By Bill Anderson
America’s Foray into Artisan cheese
When writing about European traditions in raw milk cheese several months ago, I promised a follow-up series on American raw milk cheeses. America being a young country, our cheese traditions are rather superficial, dominated by mass-produced industrial commodity cheese.
However, in recent years, America has witnessed an explosion of diverse farmstead and artisan cheeses. Inspired by old world traditions, American cheese makers and dairy farmers have added our own touch, and created a cheese renaissance that is only beginning to bear fruit.
For many small organic dairy farmers, creating unique farmstead cheese has become a means to add value to their milk — milk which would otherwise be sold to corporate dairy processing monopolies for a fraction of what it is actually worth.
And for some, cheese is a means to an end – a way of expressing terrior or the unique “taste of place.” This bland white liquid we call “milk” is a deceptively complex medium. No one knows this better than a raw-milk cheese maker. The vast array of flavors and aromas that can be coaxed from high quality raw milk, by the hand of a skilled artisan cheese maker, are truly mind boggling.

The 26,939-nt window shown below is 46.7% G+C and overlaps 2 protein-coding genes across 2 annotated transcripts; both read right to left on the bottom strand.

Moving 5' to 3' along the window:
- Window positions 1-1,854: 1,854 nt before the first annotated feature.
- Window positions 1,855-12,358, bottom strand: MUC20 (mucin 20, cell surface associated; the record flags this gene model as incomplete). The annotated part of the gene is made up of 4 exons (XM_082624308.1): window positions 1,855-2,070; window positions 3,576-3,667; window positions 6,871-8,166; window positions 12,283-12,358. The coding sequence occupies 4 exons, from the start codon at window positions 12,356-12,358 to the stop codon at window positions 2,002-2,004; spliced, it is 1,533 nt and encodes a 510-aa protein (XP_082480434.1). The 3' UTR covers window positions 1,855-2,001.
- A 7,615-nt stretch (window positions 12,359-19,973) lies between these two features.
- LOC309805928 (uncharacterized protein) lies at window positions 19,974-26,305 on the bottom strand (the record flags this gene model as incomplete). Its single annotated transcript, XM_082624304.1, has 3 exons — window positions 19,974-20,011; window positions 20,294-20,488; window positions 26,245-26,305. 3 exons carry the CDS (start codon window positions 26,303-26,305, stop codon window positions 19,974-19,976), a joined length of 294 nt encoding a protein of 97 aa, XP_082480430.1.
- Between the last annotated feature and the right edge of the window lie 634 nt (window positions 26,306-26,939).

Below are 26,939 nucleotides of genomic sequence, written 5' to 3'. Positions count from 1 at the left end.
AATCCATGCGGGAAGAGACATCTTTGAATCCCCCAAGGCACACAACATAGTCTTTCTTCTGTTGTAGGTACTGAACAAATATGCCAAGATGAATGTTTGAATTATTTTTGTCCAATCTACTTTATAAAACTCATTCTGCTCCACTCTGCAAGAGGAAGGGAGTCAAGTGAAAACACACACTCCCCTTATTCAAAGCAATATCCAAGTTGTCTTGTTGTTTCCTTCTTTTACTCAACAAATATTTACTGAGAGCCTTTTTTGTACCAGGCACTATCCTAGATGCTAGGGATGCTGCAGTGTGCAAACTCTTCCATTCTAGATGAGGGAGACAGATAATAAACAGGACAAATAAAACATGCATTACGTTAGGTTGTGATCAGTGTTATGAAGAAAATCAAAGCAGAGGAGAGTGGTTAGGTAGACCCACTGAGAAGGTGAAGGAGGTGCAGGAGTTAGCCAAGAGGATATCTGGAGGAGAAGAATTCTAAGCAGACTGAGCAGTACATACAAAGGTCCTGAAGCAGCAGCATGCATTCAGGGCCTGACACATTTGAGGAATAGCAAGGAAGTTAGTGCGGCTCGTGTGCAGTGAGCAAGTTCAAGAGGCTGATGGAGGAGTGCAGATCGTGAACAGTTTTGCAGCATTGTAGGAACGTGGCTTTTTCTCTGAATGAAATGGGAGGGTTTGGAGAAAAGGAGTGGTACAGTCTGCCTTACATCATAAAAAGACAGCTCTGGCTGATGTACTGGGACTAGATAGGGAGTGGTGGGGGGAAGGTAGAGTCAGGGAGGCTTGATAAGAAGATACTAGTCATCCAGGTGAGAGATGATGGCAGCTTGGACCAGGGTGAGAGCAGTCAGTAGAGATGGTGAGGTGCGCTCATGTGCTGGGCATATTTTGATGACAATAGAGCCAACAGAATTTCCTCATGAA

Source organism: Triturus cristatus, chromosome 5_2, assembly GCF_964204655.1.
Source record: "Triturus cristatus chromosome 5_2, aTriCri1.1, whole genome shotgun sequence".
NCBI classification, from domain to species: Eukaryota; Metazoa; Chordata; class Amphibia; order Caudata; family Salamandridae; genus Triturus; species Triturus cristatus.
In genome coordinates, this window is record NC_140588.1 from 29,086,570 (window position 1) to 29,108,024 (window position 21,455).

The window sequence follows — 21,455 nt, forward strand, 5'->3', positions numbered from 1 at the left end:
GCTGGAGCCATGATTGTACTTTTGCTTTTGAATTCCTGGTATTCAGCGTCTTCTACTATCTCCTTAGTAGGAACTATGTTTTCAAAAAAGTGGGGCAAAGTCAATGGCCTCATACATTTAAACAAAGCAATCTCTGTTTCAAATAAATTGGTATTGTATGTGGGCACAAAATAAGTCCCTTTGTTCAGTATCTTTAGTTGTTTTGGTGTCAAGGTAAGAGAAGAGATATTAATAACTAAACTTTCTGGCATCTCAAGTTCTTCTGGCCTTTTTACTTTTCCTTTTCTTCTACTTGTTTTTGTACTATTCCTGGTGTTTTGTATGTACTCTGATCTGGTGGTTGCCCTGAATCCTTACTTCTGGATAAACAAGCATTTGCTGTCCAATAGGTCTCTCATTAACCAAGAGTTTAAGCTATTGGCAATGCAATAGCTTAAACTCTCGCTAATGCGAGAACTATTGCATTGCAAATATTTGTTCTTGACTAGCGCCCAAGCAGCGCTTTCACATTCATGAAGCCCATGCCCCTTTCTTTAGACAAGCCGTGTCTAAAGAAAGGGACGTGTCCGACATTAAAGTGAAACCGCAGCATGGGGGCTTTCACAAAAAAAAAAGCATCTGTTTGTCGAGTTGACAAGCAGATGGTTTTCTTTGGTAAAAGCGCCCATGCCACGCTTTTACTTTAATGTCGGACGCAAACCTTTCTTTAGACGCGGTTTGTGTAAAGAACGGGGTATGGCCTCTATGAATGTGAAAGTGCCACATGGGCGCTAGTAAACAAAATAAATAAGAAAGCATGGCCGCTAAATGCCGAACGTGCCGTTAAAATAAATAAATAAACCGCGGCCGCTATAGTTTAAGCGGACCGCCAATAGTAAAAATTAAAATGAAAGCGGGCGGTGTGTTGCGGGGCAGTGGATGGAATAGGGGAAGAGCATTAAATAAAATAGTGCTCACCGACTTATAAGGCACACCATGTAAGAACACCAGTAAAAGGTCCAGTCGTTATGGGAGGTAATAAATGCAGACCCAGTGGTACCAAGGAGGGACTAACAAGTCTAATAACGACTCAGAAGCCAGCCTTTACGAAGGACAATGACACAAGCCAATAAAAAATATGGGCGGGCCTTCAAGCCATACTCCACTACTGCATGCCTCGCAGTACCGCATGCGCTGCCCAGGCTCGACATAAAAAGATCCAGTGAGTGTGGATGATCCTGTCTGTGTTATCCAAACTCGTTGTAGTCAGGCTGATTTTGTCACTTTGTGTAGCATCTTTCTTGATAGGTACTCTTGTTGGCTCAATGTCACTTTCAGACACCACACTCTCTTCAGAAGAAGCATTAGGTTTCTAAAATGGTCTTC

Being a native of Wisconsin, and working several years there as a cheese monger (a salesperson and promoter of high-quality cheese) I could easily write a book on Wisconsin cheese, much of it bland commodity cheese produced by medium to large scale factories with mediocre-quality pasteurized milk.
Wisconsin is probably most famous for its cheddar, traditionally manufactured in 40 lb. blocks, and dyed with annatto to lend it an artificially bright orange color — even during the winter when the cows are eating stored feed so the milk is naturally pale in color.
Wisconsin is the only state in the U.S. which requires all cheese makers to pass a training and licensing program. While this ensures that all cheese makers are competent and well trained, the program is designed for industrialized cheese makers, and so there is a strong bias in the Wisconsin dairy industry against small scale artisan cheese makers, despite the large number of small dairy farms.
Fortunately, there are a handful of genuine artisan cheese makers in Wisconsin who are celebrated and cherished for their dedication to quality cheese and sustainable dairy farming. This first series will cover Wisconsin’s artisan cheese makers. Future series will cover Vermont, and other parts of the U.S.
Tomorrow, Raw vs. Heat Treated Cheese.
Bill Anderson is 25 year old cheese maker, now living in Ohio. Born in Wisconsin, and raised on lots of Wisconsin cheese, he became interested in raw milk and artisan dairy in his early 20′s, at local farmer’s markets and local food functions. Bill worked for a number of years as a cheese monger, and is now poised to begin producing artisan raw milk cheese from some of the best organic and sustainable dairy farms.